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Data Links Air Pollution to Lung Cancer

Posted Aug 08 2013 10:08pm

Researchers in Europe report data that suggests a causal role for air pollution in lung cancer.  Ole Raaschou-Nielsen, of the Danish Cancer Society Research Center (Denmark), and colleagues completed a prospective analysis of data obtained by the European Study of Cohorts for Air Pollution Effects (ESCAPE).  The overall analysis comprised 312,944 study participants and about 4.1 million person-years at risk. During a mean follow-up of 12.8 years, 2,095 cases of lung cancer were diagnosed. The meta-analyses showed a significant association between lung cancer and particulate matter <10 micrometers, represented by a hazard ratio of 1.22.  Analyses of associations between air pollution and adenocarcinoma lung cancer showed significant associations for particulate matter <10 micrometers (hazard ratio of 1.51) and <2.5 micrometers (hazard ratio of 1.55). Associations were strongest for participants who resided at the same address for longer periods of time. The study authors conclude that: “Particulate matter air pollution contributes to lung cancer incidence in Europe.”

Ole Raaschou-Nielsen, Zorana J Andersen, Rob Beelen, Evangelia Samoli, Massimo Stafoggia, Gudrun Weinmayr, et al.  “Air pollution and lung cancer incidence in 17 European cohorts: prospective analyses from the European Study of Cohorts for Air Pollution Effects (ESCAPE).”  The Lancet Oncology, Vol. 14 No. 9 pp 813-822 (Aug. 2013).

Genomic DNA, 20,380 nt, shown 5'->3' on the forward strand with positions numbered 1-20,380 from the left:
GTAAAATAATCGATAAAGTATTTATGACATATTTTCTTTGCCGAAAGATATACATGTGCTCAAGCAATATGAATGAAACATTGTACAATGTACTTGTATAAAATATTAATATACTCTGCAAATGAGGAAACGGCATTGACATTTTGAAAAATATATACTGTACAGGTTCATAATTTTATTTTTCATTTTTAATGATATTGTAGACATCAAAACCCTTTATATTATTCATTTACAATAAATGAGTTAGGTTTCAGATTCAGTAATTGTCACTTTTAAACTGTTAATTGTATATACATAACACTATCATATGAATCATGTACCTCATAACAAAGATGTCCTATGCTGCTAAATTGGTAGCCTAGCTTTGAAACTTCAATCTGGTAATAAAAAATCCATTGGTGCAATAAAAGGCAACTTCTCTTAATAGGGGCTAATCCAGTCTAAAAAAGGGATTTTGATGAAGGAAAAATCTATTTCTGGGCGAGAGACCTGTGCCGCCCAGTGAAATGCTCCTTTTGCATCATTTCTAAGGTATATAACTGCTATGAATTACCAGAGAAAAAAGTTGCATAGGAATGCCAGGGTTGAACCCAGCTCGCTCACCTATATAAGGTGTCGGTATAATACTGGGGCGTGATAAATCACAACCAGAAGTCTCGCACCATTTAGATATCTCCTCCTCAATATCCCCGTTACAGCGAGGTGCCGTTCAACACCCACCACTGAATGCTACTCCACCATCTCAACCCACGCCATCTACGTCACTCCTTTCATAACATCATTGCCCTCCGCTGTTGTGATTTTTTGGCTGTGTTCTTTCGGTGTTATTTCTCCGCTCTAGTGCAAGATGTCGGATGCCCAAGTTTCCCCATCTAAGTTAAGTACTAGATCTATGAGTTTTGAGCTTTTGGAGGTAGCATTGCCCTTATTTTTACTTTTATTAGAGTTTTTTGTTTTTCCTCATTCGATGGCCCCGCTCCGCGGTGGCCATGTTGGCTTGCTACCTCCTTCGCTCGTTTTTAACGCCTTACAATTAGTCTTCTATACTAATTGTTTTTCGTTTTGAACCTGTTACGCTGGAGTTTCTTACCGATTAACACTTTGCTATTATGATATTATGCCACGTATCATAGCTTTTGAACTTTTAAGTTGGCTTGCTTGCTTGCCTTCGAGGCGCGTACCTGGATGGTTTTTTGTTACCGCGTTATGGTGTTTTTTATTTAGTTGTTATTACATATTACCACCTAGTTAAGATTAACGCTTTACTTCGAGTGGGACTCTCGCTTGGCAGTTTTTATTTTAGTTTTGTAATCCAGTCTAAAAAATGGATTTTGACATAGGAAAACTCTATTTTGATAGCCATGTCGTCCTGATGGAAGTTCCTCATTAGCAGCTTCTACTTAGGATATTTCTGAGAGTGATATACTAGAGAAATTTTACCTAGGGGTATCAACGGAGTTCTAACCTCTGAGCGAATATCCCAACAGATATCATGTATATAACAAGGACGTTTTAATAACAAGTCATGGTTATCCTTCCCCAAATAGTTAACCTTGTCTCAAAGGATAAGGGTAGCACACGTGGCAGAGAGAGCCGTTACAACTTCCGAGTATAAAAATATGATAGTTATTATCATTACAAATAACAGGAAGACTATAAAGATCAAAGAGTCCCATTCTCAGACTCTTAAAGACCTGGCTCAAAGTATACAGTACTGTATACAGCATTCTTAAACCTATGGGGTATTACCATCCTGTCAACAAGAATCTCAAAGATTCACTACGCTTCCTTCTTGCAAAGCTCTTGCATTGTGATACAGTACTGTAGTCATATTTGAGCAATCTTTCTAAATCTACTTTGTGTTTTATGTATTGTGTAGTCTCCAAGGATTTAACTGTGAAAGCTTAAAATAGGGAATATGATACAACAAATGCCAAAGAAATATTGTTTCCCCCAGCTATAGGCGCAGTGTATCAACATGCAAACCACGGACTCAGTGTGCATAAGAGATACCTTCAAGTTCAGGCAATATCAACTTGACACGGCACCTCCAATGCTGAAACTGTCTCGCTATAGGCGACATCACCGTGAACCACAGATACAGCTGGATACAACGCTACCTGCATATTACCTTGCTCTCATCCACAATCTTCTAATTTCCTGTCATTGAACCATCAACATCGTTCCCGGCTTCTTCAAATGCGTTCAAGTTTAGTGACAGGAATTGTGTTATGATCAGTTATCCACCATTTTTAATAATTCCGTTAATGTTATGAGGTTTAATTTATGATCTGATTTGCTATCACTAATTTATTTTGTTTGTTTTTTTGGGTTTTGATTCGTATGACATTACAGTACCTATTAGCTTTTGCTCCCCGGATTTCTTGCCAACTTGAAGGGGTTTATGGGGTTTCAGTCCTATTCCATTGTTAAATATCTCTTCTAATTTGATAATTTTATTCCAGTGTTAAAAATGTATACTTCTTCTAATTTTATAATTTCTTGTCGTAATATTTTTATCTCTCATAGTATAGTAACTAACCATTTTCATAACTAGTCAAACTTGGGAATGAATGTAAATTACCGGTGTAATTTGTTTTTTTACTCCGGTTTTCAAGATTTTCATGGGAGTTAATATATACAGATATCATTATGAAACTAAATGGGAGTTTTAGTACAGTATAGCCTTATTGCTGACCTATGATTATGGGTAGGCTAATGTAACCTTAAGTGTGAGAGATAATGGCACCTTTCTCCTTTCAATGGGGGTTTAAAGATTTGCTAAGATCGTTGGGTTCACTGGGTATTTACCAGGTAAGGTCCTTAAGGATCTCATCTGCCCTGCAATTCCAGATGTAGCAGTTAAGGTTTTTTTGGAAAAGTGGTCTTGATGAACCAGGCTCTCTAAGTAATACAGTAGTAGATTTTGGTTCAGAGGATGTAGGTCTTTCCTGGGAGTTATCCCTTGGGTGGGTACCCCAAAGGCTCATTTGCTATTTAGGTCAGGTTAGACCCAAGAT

Large-scale European study suggests that long-term exposure to low-level air pollution may increase the risk of lung cancer, and adenocarcinoma in particular.
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Anti-Aging Forum MLDP Join A4M
Tip #192 - Stay Connected
Researchers from the University of Chicago (Illinois, USA) report that social isolation may be detrimental to both mental and physical health. The team analyzed data from the National Social Life, Health, and Aging Project, a nationwide US study involving 3,000 men and women, ages 57 to 85 years. They arrived at three key findings regarding the relationships between health and different types of isolation:

• The researchers found that the most socially connected older adults are three times as likely to report very good or excellent health compared to those who are least connected, regardless of whether they feel isolated.

• The team found that older adults who feel least isolated are five times as likely to report very good or excellent health as those who feel most isolated, regardless of their actual level of social connectedness.

• They determined that social disconnectedness is not related to mental health unless it brings feelings of loneliness and isolation.

Separately, Rush University Medical Center (Illinois, USA) researchers studied 906 older men and women, testing their motor functions (including grip, pinch strength, balance, and walking) and surveying their social activity, for a period of 5 years. Those study participants with less social activity were found to have a more rapid rate of motor function decline. Specifically, the team found that every one-point decrease in social activity corresponded to an increase in functional aging of 5 years, translating to a 40% higher risk of death and 65% higher risk of disability.

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